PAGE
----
Updated 25 March 2020
Islamic or Sharia bank accounts work in their own particular way. Since Islamic law does not permit the earning of interest, a Sharia-compliant bank must operate in a different way from a regular bank, and Islamic finance products must follow similar rules. Maintaining your finances according to this law can have many other implications too. There are a number of specialist financial advisers who are expert in Sharia finance.
How does Sharia finance work?
There are several types of banking and finance arrangements under Islamic law, governing everything from saving and investing money to taking out loans.
- Wakala – Your bank uses your cash to invest in Sharia-compliant ventures to generate a return for you.
- Musharaka – A form of investment, this allows you to contribute funding to a venture (for instance) alongside your bank, and then you and the bank share both the risks and the returns.
- Ijara – Your bank buys an asset (e.g. a car) for you and then leases it back to you. Your payments may include instalments towards fully purchasing the item.
- Murabaha – This is the Sharia version of a mortgage. Your bank buys the property and allows you to buy it from them instalments (plus a small margin) while registering you as the buyer from the start.
- Mudaraba – An equity financing partnership, in which one party provides the capital and the other provides the labour.
- Salam – A contract for advance payment on goods that will be delivered later.
- Sukuk – A type of bond for investing in assets
- Takaful – A mutual insurance contract that allows the sharing of risk between business partners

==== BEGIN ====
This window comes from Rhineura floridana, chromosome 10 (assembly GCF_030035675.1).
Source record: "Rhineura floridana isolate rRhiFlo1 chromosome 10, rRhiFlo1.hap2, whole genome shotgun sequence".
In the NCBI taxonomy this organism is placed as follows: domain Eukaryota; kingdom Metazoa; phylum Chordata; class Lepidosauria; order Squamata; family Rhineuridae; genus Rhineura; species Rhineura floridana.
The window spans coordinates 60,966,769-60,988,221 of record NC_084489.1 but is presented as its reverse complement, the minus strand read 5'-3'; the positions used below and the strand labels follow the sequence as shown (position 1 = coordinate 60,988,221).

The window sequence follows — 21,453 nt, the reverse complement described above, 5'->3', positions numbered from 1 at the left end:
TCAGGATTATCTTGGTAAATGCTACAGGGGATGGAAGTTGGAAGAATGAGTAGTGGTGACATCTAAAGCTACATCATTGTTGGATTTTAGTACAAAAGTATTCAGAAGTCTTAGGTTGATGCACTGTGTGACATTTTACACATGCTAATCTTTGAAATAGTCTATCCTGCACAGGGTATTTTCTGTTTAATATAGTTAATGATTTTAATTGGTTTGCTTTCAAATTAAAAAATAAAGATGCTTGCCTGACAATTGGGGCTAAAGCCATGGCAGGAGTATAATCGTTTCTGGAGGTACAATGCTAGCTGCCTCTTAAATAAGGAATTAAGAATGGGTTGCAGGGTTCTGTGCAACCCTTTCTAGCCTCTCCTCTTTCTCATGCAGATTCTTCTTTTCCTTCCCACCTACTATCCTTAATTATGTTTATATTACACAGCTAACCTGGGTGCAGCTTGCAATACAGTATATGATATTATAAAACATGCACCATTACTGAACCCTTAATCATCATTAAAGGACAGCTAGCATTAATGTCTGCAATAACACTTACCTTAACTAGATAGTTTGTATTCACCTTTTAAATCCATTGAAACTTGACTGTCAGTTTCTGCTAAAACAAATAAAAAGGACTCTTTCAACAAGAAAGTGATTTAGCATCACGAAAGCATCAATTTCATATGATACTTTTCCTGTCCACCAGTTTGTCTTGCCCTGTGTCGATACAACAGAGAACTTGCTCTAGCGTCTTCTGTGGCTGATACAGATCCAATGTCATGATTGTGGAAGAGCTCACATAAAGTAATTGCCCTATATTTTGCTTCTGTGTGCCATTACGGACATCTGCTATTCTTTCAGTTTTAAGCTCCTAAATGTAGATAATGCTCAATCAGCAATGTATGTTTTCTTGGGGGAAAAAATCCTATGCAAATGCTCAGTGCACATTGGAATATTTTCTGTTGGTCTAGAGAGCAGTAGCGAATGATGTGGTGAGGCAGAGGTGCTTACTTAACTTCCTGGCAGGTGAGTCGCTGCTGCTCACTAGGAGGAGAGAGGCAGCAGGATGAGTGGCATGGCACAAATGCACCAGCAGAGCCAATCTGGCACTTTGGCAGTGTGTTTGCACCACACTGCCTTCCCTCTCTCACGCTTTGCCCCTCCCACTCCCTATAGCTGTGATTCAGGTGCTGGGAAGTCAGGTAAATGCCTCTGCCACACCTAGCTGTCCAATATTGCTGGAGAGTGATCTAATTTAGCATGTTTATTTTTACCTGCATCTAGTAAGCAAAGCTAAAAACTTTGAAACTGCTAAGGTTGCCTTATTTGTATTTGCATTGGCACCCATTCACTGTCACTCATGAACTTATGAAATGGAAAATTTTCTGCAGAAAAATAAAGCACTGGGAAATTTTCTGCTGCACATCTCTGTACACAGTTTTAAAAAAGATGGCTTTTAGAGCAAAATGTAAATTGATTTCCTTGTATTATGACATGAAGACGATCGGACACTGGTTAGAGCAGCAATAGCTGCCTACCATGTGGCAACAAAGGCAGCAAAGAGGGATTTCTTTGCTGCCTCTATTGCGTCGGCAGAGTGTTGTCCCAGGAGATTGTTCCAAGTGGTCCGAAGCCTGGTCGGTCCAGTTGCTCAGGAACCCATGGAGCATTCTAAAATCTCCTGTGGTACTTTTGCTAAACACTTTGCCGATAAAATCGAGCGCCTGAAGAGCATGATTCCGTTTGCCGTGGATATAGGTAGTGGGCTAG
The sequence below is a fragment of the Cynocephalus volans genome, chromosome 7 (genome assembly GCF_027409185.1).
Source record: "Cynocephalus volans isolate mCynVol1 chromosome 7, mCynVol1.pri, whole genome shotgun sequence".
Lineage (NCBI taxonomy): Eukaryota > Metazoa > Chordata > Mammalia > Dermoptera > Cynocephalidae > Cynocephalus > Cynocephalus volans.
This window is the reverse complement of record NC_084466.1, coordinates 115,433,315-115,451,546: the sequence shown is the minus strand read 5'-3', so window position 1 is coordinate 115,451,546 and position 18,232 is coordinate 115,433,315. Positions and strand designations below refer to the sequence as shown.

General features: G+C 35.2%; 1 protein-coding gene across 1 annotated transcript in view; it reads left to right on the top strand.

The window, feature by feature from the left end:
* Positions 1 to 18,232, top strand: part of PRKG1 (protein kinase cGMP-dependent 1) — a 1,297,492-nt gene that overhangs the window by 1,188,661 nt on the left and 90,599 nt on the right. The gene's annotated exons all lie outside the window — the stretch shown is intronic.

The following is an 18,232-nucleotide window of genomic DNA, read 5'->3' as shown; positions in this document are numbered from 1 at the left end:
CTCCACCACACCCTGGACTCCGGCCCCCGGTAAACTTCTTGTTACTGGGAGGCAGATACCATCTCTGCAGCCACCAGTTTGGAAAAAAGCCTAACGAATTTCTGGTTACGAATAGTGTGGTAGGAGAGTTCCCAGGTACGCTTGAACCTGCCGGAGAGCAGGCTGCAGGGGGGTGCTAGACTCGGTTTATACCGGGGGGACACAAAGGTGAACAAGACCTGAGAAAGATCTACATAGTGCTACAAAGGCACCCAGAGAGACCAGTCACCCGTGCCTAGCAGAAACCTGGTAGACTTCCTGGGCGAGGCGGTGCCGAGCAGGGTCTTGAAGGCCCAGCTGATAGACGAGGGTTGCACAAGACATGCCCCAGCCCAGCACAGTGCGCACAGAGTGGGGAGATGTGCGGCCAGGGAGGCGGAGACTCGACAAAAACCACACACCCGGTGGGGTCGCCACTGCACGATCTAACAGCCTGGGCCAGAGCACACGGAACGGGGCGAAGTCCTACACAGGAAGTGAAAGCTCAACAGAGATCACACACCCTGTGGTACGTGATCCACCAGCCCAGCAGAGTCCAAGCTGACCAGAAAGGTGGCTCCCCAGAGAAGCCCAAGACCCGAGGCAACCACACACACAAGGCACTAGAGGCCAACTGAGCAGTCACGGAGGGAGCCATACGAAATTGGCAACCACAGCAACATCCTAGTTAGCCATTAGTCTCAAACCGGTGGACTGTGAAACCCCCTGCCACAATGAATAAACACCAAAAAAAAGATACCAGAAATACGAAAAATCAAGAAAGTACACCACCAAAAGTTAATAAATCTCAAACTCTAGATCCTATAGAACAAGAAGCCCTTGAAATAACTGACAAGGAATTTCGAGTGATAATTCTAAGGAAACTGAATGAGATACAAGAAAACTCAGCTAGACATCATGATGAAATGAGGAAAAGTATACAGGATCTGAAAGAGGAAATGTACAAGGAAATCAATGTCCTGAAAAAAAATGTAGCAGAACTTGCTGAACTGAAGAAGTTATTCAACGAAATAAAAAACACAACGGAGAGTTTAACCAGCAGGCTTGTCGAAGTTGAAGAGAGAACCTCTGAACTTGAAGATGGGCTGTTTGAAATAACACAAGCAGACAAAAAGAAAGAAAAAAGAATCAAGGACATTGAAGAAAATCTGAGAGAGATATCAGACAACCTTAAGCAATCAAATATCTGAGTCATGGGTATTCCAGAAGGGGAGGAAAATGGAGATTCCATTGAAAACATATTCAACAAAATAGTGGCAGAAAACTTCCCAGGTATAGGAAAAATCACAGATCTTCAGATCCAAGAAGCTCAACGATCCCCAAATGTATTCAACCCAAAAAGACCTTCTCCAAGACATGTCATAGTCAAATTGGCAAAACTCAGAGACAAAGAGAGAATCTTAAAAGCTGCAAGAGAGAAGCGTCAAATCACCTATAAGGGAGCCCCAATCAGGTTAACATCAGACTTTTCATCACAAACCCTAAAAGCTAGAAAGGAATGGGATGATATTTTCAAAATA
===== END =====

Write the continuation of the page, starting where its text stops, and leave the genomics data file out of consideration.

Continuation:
In all these arrangements, a board of advisers will ensure compliance with Islamic law, and avoid any investments in tobacco, alcohol or other prohibited substances or activities such as gambling.
What qualifications will an Islamic financial adviser have?
Ideally, you will want to look for an adviser who holds the Islamic Finance Qualification (IFQ). The IFQ is an international qualification that covers both the technical and Sharia aspects of financial planning, accounting, insurance and business.
However, the IFQ is a relatively recent qualification, so not all financial advisers who are able to advise on Islamic finance will necessarily have it. This does not mean that they will be any less competent, but when you first speak to the adviser you should ask them to explain how and why they are qualified to offer you Sharia financial advice.
Furthermore, an experienced Islamic IFA working in the UK should be suitably qualified in Western financial advice also. There is a large variety of IFA qualifications in the UK, covering many specialist areas, and most of these will overlap at least partly with key areas of Sharia finance and demonstrate your adviser’s knowhow in these disciplines. Look for an adviser with qualifications that cover the areas of expertise that you need. See a list of standard IFA qualifications.
How to find the right Islamic financial adviser for you
When you search for a financial adviser using Unbiased, you can ask specifically to find advisers who are able to advise you on Islamic finance. There are two ways to do this.
The simplest and quickest way is to click Find me an expert. Choose ‘Financial adviser’, then click the button ‘Something else’. You will see a button marked ‘Sharia Finance’. Click that, and proceed with your enquiry as normal.
Another way is to browse a list of financial advisers who can provide Sharia advice. Click Browse professionals and enter your postcode, and you’ll see a list of all financial advisers near you. On the left you’ll see a heading, ‘What would you like advice on?’ Under this, click the box marked ‘Sharia finance’ (and any others you want) and the list will show only those who are able to offer this service.
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